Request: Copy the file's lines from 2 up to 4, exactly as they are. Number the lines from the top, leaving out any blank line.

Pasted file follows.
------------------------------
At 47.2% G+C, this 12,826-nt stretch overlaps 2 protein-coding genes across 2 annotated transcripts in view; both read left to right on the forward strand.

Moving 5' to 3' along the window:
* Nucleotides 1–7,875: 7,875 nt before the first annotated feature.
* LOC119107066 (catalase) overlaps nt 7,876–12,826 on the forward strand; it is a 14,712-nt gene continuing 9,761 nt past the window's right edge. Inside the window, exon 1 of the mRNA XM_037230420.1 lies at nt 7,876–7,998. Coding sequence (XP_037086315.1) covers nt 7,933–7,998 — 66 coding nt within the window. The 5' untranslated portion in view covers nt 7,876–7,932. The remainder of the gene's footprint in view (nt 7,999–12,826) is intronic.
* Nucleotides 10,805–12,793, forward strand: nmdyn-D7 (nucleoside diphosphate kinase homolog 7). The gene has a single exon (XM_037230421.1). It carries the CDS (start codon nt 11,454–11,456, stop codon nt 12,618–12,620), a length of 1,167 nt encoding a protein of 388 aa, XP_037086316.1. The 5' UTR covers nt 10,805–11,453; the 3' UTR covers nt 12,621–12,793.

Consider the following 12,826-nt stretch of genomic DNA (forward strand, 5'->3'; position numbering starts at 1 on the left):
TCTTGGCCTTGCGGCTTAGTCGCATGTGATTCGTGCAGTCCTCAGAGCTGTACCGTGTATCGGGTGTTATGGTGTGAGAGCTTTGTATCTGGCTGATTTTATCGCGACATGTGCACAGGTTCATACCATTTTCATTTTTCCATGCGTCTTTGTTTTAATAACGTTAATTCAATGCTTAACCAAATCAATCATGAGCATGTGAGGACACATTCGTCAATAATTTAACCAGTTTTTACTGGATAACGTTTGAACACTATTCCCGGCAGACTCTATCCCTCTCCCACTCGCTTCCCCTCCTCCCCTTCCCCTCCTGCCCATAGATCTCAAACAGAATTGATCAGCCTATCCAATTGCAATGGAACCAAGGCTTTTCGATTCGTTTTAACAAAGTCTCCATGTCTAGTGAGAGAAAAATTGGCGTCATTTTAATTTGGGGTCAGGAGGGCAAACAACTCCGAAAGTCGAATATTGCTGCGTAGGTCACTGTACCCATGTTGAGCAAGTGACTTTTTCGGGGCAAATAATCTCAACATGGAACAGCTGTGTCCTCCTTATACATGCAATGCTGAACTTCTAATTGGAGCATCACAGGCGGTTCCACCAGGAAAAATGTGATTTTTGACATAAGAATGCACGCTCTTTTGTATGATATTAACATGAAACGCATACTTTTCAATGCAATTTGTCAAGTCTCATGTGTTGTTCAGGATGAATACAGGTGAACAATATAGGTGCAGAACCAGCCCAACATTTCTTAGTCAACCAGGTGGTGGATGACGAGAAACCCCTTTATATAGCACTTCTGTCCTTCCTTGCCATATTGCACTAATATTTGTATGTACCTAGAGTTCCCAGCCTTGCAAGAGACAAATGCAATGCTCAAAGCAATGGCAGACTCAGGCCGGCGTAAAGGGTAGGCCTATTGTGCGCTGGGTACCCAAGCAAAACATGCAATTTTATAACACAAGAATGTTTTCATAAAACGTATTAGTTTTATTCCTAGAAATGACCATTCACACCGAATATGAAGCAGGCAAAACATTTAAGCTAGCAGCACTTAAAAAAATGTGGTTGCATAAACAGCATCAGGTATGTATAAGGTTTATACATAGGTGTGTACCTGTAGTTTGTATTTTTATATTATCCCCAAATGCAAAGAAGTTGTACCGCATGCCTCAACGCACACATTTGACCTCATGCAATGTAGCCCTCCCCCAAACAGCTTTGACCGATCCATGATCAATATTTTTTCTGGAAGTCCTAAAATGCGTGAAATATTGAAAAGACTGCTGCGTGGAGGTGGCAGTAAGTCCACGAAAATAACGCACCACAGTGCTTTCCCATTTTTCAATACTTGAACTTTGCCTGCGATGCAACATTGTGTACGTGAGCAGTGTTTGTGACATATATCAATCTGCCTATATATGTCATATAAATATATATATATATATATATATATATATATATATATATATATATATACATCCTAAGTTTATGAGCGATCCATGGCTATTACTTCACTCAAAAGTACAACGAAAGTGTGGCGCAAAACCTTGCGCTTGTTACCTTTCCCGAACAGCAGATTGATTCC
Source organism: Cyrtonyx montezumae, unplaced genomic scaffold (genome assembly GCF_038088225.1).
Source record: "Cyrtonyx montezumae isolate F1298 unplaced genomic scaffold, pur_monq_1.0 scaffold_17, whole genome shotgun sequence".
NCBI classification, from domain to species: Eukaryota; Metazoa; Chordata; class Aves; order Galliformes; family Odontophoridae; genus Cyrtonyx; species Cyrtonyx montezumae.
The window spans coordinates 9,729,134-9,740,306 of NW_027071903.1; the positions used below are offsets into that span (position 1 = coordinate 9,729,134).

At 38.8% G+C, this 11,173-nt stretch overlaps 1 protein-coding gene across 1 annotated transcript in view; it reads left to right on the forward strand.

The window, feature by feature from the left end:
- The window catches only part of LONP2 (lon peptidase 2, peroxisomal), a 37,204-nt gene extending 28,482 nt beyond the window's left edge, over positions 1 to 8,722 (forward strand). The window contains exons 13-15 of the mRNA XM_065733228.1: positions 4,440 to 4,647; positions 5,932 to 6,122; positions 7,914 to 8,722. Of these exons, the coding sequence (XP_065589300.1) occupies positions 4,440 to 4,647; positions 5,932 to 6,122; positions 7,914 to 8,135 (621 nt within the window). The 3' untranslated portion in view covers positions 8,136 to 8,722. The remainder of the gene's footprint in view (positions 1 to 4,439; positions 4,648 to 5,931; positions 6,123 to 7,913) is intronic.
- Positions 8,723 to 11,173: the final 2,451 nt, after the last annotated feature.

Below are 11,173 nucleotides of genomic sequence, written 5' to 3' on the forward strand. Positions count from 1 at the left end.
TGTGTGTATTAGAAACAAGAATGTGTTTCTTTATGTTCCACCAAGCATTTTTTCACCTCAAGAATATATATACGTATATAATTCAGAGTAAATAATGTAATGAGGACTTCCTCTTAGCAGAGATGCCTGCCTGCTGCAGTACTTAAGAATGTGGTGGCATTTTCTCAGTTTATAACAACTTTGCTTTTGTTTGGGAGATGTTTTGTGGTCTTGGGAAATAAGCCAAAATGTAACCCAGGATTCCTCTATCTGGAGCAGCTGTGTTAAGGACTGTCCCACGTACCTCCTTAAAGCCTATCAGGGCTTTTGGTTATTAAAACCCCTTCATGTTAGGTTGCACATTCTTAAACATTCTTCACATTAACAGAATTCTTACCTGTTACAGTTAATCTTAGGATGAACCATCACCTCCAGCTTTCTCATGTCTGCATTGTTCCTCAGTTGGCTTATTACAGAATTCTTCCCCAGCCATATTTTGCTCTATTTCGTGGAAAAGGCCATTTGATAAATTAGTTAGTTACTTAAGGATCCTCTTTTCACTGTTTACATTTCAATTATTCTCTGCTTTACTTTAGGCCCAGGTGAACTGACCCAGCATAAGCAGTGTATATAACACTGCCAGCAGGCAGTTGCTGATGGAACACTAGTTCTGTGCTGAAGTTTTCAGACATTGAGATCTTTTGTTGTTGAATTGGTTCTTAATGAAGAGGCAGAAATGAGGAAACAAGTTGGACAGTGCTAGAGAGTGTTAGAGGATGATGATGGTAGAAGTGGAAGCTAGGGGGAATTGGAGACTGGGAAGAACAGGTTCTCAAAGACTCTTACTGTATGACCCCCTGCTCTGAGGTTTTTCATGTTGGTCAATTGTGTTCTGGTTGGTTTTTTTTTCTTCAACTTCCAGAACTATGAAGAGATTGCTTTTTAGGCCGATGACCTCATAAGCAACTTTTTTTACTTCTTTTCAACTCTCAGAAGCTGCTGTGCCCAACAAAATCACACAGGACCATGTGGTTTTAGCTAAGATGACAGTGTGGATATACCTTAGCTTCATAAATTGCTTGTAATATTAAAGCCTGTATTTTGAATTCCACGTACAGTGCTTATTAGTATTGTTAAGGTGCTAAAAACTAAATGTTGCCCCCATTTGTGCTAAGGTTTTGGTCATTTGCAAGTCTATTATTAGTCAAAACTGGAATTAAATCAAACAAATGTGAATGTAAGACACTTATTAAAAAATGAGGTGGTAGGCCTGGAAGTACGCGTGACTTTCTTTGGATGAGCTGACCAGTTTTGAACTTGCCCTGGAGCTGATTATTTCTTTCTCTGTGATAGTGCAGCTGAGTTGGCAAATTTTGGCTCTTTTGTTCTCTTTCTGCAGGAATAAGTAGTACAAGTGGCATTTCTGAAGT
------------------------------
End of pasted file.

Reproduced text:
Moving 5' to 3' along the window:
* Nucleotides 1–7,875: 7,875 nt before the first annotated feature.
* LOC119107066 (catalase) overlaps nt 7,876–12,826 on the forward strand; it is a 14,712-nt gene continuing 9,761 nt past the window's right edge. Inside the window, exon 1 of the mRNA XM_037230420.1 lies at nt 7,876–7,998. Coding sequence (XP_037086315.1) covers nt 7,933–7,998 — 66 coding nt within the window. The 5' untranslated portion in view covers nt 7,876–7,932. The remainder of the gene's footprint in view (nt 7,999–12,826) is intronic.